What Insurance Information Should be Collected?

What Insurance Information Should I Collect at the Scene of the Accident and What Should I Do with it Afterward?

Car accidents happen everyday in South Carolina, and sometimes drivers and occupants suffer serious personal injuries. Fender benders occur in downtown Charleston on King Street, for example, while more dangerous, high-speed crashes occur on the I-526 corridor. The South Carolina Department of Transportation (SCDOT) recognizes significant car accident risks along the I-526 Corridor. To be sure, in a report from CBS Live 5 News, the SCDOT project manager described the area as “one of the most congested networks of roads in the state.” Given the substantial traffic from tourism in the Myrtle Beach area, portions of Highway 17 often are closed following serious crashes in the area. For instance, a recent report from WBTW CBS News 13 reported on the closure of Highway 17 in North Myrtle Beach after a multi-car collision occurred.

In short, if you live within or around one of the major cities in South Carolina, or if you are en route to one of these locations, it is important to be prepared in the event of a traffic collision. Most importantly, you will need to collect information at the scene of the crash for insurance purposes later on.

Understanding Car Accident Law and Insurance Requirements in South Carolina

Regardless of whether you live in Clinton or Myrtle Beach, SC, you will need to ensure that you have the insurance requirements that are necessary under South Carolina law. In addition, you will want to be sure to get all of this relevant information from the other party (or parties) involved in the accident.

As a fact sheet from the South Carolina Department of Insurance explains, South Carolina is what is known as a tort liability state. For a person involved in a car accident caused by a negligent or reckless driver, this is an extremely important piece of information. What it means is that “the not-at-fault person can pursue a claim against the at-fault party.” At the same time, however, it is important to recognize that South Carolina is also a comparative negligence state. As such, if a jury determines that you were partially liable for the accident, then the amount of damages you would win will be reduced by the percentage by which you were responsible for the crash.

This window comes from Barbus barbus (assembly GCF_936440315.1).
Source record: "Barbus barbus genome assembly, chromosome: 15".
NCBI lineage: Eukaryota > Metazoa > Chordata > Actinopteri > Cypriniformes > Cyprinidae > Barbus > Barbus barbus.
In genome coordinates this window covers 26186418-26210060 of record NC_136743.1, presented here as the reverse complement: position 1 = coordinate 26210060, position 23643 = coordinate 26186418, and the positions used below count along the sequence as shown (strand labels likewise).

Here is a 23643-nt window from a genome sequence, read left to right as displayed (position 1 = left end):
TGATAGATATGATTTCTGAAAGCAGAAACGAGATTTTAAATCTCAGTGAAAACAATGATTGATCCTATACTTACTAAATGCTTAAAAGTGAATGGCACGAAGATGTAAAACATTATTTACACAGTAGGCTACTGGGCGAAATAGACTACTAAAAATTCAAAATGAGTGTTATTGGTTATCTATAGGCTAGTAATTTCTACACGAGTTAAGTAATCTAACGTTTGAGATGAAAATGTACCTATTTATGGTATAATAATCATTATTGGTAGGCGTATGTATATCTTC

Get the Basic Contact Information for the Other Party and Her Insurance

When you are involved in a car accident with another party (or parties), it is important to get all relevant information about that driver’s insurance. You should ask each driver involved for all of the following information:

  • Driver’s name, contact information, and driver’s license number;
  • Name of insurance company;
  • Insurance policy number; and
  • Phone number, mailing address, and e-mail address for the insurance company.

What will you do with this information? Your South Carolina car accident lawyer will need this information when you file your lawsuit. If you believe the other party is liable because she was driving in a careless or a reckless manner, South Carolina law allows you to file a claim against her for damages. Your attorney can discuss with you how the other party’s insurance company may be responsible for paying these damages.

Find Out How Much Liability Coverage the Other Driver Has

In South Carolina, motorists are also required to carry a minimum amount of insurance, which is:

  • $25,000 bodily injury per person;
  • $50,000 bodily injury per accident; and
  • $25,000 property damage per accident.

Motorists are not required to have uninsured motorist coverage. As such, if you elect not to pay for uninsured motorist coverage and you are involved in a crash with a driver who does not have insurance, you may need to rely on your own insurance company for compensation.

You will want to find out precisely how much liability coverage the other driver has. You might be thinking that the amounts we listed above sound like a lot of money, especially if you only experienced minor injuries. However, the costs of medical bills in Charleston, Myrtle Beach, and Columbia can add up quite quickly, and you could end up with a hospital bill and rehabilitation costs totaling far more than the $25,000 bodily injury limit required by South Carolina law.

In addition, you will see that the law only requires $50,000 bodily injury per accident. If a driver causes injuries to multiple parties and he has only the minimum insurance requirements, you may only be able to get a fraction of that total amount. For instance, if a crash in Myrtle Beach results in five different vehicle occupants suffering injuries and the other driver is liable for each of those injuries, that $50,000 will be split among the victims.

Your South Carolina car accident lawyer can discuss other options for seeking compensation when insurance limits are not sufficient to cover your damages.

Contact a South Carolina Auto Accident Lawyer

If you or someone you love sustained serious injuries in a traffic collision in Columbia, Myrtle Beach, Clinton, or Charleston, an experienced car accident attorney in South Carolina can assist with your case. Contact the Joye Law Firm today for more information.